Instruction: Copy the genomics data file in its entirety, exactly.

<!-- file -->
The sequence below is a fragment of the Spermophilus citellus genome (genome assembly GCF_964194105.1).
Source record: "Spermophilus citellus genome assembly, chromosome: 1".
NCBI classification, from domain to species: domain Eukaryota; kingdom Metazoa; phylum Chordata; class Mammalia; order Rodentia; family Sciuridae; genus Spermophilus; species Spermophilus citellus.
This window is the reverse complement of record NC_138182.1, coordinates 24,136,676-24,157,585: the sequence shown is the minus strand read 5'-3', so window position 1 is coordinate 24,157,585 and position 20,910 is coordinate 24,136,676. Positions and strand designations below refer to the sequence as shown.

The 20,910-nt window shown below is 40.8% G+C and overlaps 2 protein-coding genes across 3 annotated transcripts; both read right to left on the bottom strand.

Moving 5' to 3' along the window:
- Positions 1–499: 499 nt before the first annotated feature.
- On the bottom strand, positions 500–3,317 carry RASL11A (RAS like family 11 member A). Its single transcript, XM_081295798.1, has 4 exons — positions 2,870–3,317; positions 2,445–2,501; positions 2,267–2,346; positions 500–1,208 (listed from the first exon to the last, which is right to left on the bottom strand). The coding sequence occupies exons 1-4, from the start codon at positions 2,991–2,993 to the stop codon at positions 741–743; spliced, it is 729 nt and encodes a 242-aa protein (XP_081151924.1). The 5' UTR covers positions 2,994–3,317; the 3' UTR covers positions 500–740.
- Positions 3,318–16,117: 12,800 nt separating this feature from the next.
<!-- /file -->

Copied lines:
The sequence below is a fragment of the Spermophilus citellus genome (genome assembly GCF_964194105.1).
Source record: "Spermophilus citellus genome assembly, chromosome: 1".
NCBI classification, from domain to species: domain Eukaryota; kingdom Metazoa; phylum Chordata; class Mammalia; order Rodentia; family Sciuridae; genus Spermophilus; species Spermophilus citellus.
This window is the reverse complement of record NC_138182.1, coordinates 24,136,676-24,157,585: the sequence shown is the minus strand read 5'-3', so window position 1 is coordinate 24,157,585 and position 20,910 is coordinate 24,136,676. Positions and strand designations below refer to the sequence as shown.

The 20,910-nt window shown below is 40.8% G+C and overlaps 2 protein-coding genes across 3 annotated transcripts; both read right to left on the bottom strand.

Moving 5' to 3' along the window:
- Positions 1–499: 499 nt before the first annotated feature.
- On the bottom strand, positions 500–3,317 carry RASL11A (RAS like family 11 member A). Its single transcript, XM_081295798.1, has 4 exons — positions 2,870–3,317; positions 2,445–2,501; positions 2,267–2,346; positions 500–1,208 (listed from the first exon to the last, which is right to left on the bottom strand). The coding sequence occupies exons 1-4, from the start codon at positions 2,991–2,993 to the stop codon at positions 741–743; spliced, it is 729 nt and encodes a 242-aa protein (XP_081151924.1). The 5' UTR covers positions 2,994–3,317; the 3' UTR covers positions 500–740.
- Positions 3,318–16,117: 12,800 nt separating this feature from the next.